There is an extraordinary chypre and warm earth note about this wine which leads the way and the fruit follows on minutes behind dutifully allowing the vine and its wood and earth to take centre stage. Like Bin 707, this is a phenomenal wine and it opens so slowly and relentlessly it is amazing. Like a silent, slow-motion, ballet troupe showing power, poise, grace and movement, this is an elite wine and it parades its anti-fruit notes as much as it does its grape-derived flavours. This points to a massive ageing potential and also the patience required to appreciate this wine at its peak which I feel might be in thirty or more years’ time. A difficult wine to assess in a score, I am tempted to give it a near perfect score because there is still the question of whether it will complete its flavour-quest before it starts to tire, but I am confident that there are enough pointers here already to reward it with another perfect score. This means that Penfolds is the first winery in the world to get two 20/20s in one single release. Drink 2040-2070.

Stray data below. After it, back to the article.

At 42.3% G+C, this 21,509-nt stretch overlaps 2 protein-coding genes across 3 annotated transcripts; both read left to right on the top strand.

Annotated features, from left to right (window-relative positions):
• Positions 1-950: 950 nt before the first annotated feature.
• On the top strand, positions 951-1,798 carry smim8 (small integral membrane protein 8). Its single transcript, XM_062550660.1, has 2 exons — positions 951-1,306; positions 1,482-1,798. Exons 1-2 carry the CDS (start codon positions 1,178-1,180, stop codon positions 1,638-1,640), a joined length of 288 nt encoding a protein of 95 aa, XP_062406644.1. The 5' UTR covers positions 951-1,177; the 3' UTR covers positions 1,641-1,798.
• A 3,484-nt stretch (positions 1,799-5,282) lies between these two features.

20++/20 points, October 2018
"Taking bets now on when the Grange RRP will hit a grand. This release of Penfolds Grange was sourced from a number of South Australian regions and saw, of course, 100% new American oak. This 2014 Grange includes 2% cabernet sauvignon. I won’t go into the details but the press release includes tasting notes and, appropriately enough, the tasting note provided includes its fair share of exclamation marks. This one was my favourite (in context): “Until the next sip!”